While the words United Nations, Agenda 21, and sustainable development do not appear in the benefit-corporation legislation being promoted across America, Coleman and other critics said the link is unmistakable. According to the definition of benefit corporations, they must “create a material positive impact on society and the environment.” Taken together, those nice-sounding terms, along with the fact that corporations are involved in business and the economy, should be cause for alarm.

After summarizing the key points of UN Agenda 21 — environment, economy, and equity, the so-called 3 E’s — Coleman explained that the goals of benefit corporations are virtually identical: promoting government, “sustainability,” pseudo-environmentalism, the merger of state and corporate power, and more, all under the bogus guise of helping people. Reviewing information found throughout the websites of front-groups promoting benefit corporations, the link becomes even more clear. 

“One must ask: If the genuine motive for creating a benefit corporation is to enable a corporation to use profits to accomplish charitable and good acts, why must these good acts be defined by the specific 3E terminology of sustainable development, so often used in United Nations documents and websites?” Coleman asked, saying businesses should be free to run themselves but government should not provide special favors to so-called “benefit corporations.”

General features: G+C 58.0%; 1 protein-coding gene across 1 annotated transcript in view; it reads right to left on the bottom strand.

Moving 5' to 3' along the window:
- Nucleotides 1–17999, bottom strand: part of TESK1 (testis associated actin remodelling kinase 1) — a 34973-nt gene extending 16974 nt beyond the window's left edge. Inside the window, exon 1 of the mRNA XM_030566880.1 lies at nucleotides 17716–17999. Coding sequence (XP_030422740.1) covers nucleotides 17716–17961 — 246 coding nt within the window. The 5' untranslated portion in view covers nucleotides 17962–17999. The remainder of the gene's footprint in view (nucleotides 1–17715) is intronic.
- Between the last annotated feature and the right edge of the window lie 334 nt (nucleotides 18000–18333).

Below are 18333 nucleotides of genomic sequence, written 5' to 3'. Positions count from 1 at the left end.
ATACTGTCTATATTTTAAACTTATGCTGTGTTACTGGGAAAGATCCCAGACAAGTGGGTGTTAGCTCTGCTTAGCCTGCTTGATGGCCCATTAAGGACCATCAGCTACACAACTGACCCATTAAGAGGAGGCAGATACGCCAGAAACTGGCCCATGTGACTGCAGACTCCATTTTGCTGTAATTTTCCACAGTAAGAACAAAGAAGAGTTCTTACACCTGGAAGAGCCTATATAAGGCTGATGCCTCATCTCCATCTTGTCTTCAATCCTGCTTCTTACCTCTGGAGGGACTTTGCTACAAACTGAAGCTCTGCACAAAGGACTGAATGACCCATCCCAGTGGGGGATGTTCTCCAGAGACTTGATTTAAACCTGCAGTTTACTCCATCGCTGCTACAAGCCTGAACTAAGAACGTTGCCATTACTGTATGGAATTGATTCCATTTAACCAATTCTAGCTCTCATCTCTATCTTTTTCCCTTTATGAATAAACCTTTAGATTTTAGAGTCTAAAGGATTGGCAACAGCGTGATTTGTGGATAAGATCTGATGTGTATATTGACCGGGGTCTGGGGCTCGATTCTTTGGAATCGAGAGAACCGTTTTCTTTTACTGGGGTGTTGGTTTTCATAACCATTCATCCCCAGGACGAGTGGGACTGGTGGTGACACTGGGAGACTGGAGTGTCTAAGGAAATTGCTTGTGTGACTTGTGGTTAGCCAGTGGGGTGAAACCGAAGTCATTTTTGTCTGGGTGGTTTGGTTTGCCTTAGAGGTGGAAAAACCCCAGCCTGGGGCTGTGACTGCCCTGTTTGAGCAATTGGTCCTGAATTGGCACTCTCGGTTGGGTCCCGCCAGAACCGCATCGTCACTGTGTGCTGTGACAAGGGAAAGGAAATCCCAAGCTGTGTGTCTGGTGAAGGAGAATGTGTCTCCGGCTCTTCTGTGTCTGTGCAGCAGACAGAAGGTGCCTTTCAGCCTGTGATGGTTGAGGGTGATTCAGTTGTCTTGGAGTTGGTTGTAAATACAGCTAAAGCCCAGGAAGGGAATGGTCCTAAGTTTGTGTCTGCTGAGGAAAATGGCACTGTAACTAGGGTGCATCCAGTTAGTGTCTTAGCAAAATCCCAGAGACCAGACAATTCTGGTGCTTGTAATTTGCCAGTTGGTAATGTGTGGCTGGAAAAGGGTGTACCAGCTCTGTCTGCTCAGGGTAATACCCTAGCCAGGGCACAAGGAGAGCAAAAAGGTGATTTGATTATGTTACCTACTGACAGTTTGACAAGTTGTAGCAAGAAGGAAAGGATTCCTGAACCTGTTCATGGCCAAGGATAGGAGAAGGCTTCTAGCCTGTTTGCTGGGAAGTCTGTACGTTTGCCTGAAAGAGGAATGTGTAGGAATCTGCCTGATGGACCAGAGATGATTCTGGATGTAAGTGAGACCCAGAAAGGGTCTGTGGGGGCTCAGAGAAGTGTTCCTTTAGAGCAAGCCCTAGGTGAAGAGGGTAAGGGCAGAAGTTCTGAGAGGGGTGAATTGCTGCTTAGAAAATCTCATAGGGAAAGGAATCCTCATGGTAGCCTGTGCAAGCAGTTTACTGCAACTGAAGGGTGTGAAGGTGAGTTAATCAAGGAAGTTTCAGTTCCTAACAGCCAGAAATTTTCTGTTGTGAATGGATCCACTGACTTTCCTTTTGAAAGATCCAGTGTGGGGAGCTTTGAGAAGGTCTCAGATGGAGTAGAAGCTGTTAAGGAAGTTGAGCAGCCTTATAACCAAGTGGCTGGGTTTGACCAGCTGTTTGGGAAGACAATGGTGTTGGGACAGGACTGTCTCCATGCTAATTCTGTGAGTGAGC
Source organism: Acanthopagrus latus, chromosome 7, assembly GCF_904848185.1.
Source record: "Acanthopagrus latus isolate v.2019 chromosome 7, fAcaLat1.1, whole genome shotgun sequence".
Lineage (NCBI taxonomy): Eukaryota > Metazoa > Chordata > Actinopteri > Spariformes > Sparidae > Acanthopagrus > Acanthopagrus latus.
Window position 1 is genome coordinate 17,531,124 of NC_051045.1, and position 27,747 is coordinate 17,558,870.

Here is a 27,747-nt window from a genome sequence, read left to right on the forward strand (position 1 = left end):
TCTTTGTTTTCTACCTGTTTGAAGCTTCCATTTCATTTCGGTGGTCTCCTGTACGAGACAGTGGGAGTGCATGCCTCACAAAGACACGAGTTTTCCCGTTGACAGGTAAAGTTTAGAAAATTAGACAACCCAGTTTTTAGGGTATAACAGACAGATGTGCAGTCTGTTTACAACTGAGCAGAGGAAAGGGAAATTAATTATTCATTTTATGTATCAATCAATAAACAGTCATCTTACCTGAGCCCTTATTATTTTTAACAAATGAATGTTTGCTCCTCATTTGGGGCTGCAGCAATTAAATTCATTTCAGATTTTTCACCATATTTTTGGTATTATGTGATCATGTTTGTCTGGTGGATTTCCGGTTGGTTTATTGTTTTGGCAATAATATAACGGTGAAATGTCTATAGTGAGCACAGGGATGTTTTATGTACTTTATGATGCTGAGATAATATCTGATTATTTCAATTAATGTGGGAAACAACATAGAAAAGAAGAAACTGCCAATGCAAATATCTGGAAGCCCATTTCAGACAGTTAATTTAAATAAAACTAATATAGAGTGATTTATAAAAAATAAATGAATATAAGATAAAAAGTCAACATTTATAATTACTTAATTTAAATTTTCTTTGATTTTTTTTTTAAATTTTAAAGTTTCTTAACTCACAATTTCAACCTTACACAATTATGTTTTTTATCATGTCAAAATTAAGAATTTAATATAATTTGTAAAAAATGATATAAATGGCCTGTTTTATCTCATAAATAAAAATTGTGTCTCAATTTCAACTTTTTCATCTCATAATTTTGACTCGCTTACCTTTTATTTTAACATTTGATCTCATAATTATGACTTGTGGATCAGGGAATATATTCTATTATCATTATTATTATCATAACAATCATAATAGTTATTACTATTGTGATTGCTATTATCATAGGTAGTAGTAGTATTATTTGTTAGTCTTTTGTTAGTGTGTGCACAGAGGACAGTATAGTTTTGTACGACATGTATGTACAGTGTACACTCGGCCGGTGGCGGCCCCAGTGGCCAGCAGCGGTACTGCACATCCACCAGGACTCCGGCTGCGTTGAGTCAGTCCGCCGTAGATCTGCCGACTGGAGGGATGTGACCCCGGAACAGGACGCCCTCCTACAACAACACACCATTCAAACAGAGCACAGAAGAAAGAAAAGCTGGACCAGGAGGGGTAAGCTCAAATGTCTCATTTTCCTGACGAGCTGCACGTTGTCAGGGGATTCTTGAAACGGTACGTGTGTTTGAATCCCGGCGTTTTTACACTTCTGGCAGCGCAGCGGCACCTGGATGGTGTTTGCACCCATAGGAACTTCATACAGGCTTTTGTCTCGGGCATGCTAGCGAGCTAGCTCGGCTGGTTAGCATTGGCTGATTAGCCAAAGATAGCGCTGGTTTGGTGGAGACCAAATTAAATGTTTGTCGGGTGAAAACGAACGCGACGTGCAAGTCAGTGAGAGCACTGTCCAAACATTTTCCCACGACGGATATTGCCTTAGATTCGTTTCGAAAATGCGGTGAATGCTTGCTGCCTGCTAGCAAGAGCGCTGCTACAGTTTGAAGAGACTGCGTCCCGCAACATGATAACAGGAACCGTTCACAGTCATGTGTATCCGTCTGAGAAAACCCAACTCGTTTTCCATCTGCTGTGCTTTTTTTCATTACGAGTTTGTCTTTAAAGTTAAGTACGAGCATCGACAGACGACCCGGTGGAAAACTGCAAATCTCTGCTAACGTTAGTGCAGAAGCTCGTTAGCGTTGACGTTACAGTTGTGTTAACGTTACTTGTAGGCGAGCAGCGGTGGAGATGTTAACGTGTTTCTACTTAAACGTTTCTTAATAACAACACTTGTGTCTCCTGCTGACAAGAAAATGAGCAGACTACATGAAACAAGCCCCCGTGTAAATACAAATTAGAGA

Of course, looking at what organizations and individuals are financing the push for benefit corporations and legislation to create them reveals a great deal as well. One of the groups at the center of the entire agenda, known as B Lab, lists its major funders online. The top donor: The Rockefeller Foundation, which gave between $2.5 million and $5 million.

The Rockefeller family has a long history of pushing causes at odds with the free market system, national sovereignty, and more. Indeed, billionaire banker David Rockefeller — a top player in key groups associated with the global establishment such as the Council on Foreign Relations, Bilderberg, the Trilateral Commission, and others — has openly revealed where his sympathies are.

In a 1973 piece for the New York Times, for example, he praised the communist “social experiment in China under Chairman Mao's leadership,” which killed tens of millions of people and enslaved over a billion, as “one of the most important and successful in history.”